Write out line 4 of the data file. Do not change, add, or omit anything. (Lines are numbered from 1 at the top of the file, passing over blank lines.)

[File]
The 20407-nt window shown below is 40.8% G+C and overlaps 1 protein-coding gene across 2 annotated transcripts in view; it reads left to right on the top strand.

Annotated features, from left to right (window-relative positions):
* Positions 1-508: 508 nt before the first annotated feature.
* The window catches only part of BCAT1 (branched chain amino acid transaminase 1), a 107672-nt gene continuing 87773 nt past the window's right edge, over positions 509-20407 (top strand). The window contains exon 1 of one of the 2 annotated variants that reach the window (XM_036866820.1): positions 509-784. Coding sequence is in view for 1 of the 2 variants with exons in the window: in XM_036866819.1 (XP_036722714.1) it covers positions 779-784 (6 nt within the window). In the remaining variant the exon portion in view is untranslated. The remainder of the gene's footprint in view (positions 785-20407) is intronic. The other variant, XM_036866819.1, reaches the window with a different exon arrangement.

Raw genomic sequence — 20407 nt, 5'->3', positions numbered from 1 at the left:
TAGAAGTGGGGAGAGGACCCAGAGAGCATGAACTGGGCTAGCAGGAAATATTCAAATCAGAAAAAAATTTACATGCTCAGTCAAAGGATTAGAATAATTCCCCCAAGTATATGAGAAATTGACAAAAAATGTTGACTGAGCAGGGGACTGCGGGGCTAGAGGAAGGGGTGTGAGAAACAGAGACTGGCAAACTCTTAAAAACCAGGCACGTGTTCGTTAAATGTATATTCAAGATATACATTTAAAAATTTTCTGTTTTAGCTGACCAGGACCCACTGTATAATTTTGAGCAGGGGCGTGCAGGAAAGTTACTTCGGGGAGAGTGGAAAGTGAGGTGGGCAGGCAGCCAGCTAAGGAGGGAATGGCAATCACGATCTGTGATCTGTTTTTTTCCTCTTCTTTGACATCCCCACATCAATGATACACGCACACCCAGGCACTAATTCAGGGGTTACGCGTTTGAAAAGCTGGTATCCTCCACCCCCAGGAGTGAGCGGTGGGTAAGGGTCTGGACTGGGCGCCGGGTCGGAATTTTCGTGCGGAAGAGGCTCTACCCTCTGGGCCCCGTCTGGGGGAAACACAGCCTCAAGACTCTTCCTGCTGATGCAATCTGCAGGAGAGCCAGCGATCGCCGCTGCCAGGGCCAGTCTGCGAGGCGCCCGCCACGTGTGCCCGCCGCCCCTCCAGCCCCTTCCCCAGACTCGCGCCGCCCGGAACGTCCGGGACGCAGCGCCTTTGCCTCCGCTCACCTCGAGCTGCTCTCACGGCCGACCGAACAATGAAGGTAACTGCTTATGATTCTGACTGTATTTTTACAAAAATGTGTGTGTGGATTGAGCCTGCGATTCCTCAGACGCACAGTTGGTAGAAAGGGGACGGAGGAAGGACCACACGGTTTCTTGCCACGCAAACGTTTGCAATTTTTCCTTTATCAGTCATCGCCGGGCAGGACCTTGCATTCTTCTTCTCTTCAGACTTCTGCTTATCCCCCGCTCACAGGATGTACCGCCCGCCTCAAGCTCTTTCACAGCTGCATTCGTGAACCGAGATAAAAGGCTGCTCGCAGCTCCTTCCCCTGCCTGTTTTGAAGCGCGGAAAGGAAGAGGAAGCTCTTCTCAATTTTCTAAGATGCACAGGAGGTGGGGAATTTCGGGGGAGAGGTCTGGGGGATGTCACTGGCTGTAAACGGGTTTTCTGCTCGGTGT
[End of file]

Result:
* The window catches only part of BCAT1 (branched chain amino acid transaminase 1), a 107672-nt gene continuing 87773 nt past the window's right edge, over positions 509-20407 (top strand). The window contains exon 1 of one of the 2 annotated variants that reach the window (XM_036866820.1): positions 509-784. Coding sequence is in view for 1 of the 2 variants with exons in the window: in XM_036866819.1 (XP_036722714.1) it covers positions 779-784 (6 nt within the window). In the remaining variant the exon portion in view is untranslated. The remainder of the gene's footprint in view (positions 785-20407) is intronic. The other variant, XM_036866819.1, reaches the window with a different exon arrangement.